We know the answer is yes but how and why? We can bend branches or partially girdle a tree to cause it stress to encourage it to fruit faster but are there other ways? I’ve been experimenting with callery for a number of years and certain rootstocks cause faster fruiting than others. This is good to know that with the use of an interstem we can get a pear to fruit faster. Can we use other interstems to get pears to fruit faster? Years ago I grafted quince to pears in an attempt to experiment but the experimental quince scions died after 3 years on the pears. My small yellow pear, Farmingdale, harrow delight and many other pears are good interstems. Every pear fruits when certain hormones are available. "Fruit set has traditionally been attributed to the action of three hormones, auxin, and/or gibberellin, and/or cytokinin " https://www.frontiersin.org/articles/10.3389/fpls.2013.00079/full Metabolic Profiling of Developing Pear Fruits Reveals Dynamic Variation in Primary and Secondary Metabolites, Including Plant Hormones
Did you ever wonder why sometimes the same pear eg. Bartlett aka Williams is parthencarpic in one location but not the other? One year and not the other? Melatonin may be linked to Parthenocarpy. " Parthenocarpy, the production of seedless fruit without fertilization, has a variety of valuable qualities, especially for self-incompatible species, such as pear. To explore whether melatonin (MT) induces parthenocarpy, we used ‘Starkrimson’ pear as a material for morphological observations. According to our results, exogenous MT promoted the expansion and division of the mesocarp cells in a manner similar to hand pollination. However, the seeds of exogenous MT-treated fruit were undeveloped and aborted later in the fruit-setting stage. To further investigate how MT induced parthenocarpy, we studied changes of related hormones in the ovaries and found that MT significantly increased the contents of the gibberellins (GAs) GA3 and GA4. Thus, paclobutrazol (PAC), a GA-biosynthesis inhibitor, was used to study the relationship between GAs and MT. In addition, spraying MT after treatment with PAC did not increase GA content nor lead to parthenocarpy. Through a transcriptome analysis, we discovered that MT can cause significant upregulation of PbGA20ox and downregulation of PbGA2ox . However, no significant difference was observed in PbGA2ox compared with the control after PAC and MT applications. Thus, MT induces parthenocarpy by promoting GA biosynthesis along with cell division and mesocarp expansion in pear.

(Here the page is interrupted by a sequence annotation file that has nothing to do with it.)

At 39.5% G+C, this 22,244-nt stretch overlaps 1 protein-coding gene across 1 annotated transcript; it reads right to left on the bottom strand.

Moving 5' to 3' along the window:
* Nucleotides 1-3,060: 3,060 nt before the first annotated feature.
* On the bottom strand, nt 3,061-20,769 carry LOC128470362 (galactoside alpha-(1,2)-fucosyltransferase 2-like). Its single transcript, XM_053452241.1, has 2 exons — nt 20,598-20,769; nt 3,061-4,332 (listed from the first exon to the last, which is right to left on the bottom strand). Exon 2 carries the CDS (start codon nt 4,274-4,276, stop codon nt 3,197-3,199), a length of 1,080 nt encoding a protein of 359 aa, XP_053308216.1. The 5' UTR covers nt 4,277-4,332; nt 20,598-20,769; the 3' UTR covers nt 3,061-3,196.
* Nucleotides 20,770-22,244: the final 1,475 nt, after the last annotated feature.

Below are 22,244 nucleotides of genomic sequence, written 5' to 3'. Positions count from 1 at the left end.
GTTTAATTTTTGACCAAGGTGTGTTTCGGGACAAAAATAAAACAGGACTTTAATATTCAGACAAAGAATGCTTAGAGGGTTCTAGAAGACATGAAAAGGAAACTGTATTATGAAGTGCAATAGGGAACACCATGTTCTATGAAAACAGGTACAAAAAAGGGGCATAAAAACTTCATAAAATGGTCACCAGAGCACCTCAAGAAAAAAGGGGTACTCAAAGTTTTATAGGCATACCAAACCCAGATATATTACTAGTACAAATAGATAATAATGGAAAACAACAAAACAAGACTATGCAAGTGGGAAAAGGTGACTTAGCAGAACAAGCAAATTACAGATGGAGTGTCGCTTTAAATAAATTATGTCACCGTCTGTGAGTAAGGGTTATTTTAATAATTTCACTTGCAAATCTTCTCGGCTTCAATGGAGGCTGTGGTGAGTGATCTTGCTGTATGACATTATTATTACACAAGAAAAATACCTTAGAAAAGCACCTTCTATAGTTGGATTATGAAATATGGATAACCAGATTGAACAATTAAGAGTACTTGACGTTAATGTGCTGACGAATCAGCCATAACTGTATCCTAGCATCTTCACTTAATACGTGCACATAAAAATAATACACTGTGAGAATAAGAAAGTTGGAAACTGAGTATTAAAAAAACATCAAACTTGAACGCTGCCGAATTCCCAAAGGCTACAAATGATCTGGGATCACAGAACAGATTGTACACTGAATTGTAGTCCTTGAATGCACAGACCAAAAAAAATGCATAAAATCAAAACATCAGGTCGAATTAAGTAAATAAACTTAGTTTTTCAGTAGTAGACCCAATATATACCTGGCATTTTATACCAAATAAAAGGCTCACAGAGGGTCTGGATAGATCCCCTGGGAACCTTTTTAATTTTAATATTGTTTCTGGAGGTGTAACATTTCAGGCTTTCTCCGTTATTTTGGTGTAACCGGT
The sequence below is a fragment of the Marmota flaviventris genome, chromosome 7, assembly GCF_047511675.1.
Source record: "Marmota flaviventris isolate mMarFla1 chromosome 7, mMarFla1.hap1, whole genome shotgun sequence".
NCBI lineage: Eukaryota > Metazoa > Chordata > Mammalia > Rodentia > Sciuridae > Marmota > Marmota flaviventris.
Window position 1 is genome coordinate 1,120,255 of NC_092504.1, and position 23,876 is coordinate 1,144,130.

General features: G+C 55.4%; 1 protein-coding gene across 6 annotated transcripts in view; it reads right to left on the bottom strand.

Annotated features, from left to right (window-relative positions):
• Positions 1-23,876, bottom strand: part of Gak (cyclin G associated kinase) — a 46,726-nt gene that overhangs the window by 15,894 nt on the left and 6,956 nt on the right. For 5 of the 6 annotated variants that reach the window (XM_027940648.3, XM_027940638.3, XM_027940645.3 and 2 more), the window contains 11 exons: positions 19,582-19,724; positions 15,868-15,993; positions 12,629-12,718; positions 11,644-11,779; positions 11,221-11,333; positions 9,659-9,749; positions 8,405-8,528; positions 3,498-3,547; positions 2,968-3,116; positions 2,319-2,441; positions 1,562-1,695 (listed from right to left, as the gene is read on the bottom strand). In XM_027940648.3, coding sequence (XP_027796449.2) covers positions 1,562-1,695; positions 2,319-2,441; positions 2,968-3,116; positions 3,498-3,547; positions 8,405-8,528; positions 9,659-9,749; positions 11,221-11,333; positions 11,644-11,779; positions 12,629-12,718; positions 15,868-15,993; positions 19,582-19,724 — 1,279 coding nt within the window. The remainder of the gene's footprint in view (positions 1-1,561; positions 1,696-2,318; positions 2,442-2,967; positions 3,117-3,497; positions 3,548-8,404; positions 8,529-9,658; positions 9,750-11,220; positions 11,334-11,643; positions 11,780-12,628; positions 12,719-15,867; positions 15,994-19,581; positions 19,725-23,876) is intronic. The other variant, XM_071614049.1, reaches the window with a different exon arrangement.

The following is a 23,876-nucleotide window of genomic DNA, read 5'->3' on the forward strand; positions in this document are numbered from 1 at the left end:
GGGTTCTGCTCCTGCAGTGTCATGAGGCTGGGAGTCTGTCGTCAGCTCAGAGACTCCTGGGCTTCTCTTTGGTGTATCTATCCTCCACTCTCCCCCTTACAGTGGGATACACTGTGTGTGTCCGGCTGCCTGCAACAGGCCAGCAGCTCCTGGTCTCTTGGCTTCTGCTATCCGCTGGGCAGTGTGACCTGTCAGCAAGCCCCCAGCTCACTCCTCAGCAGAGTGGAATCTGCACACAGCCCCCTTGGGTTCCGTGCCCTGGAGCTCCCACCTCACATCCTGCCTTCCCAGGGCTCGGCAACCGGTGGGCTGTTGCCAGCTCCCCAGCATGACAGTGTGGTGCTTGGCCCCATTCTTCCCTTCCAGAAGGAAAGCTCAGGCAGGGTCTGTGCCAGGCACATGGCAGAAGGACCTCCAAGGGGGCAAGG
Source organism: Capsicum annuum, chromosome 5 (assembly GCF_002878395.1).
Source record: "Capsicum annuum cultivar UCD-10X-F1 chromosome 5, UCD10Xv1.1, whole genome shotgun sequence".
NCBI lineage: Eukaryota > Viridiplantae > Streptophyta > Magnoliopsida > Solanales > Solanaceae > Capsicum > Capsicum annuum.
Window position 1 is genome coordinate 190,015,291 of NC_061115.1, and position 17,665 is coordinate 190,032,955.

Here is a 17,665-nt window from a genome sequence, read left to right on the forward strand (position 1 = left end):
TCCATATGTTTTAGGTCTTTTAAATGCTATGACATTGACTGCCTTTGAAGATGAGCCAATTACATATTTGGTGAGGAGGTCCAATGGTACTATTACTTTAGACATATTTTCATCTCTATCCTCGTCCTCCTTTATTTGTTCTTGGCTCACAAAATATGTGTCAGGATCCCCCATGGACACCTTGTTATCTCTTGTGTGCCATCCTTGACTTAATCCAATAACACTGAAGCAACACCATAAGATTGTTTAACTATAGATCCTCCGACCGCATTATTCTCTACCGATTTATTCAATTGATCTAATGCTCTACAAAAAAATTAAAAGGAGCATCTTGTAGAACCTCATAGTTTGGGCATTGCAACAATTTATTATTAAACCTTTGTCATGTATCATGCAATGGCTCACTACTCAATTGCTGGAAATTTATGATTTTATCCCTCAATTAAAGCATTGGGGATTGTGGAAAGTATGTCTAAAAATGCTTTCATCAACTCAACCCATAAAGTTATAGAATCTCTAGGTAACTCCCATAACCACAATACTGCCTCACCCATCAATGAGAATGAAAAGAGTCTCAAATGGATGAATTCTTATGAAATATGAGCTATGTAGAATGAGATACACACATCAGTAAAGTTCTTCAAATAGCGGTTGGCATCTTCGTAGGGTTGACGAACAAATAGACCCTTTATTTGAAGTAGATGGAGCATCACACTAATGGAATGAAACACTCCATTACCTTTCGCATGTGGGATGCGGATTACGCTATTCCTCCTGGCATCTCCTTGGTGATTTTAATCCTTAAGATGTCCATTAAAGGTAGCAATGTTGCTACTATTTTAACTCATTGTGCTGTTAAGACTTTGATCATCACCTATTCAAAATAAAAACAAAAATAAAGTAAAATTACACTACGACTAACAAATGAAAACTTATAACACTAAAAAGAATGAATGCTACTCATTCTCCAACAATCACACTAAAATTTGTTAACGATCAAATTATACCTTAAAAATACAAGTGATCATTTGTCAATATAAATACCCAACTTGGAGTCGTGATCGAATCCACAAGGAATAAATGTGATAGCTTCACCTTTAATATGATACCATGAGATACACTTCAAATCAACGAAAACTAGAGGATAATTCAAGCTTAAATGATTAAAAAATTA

What If I was to say my theory is we should interstem slow to fruit pears with fast to produce pears. Many claimed Warren was delayed fruiting for them so why was that not the case for me? Perhaps it’s because half my tree is grafted to Karls favorite aka Ewart. My theory is hormones present in fruiting are then released earlier to the tree by the faster to produce pear causing the slower to produce pear to fruit. That is only a theory at this point.
I find the science fascinating but at a practical level, festooning the branches is good enough for me.
I don’t want to have to pick ( or prune) from a ladder and like the look of the old style trees so went with pulling the branches out and down early.
Production was much faster than I had hoped and that was even before I figured out about one being a lousy pollinator.
Maybe too much work for a large orchard but I’m planning on the same technique in my new garden.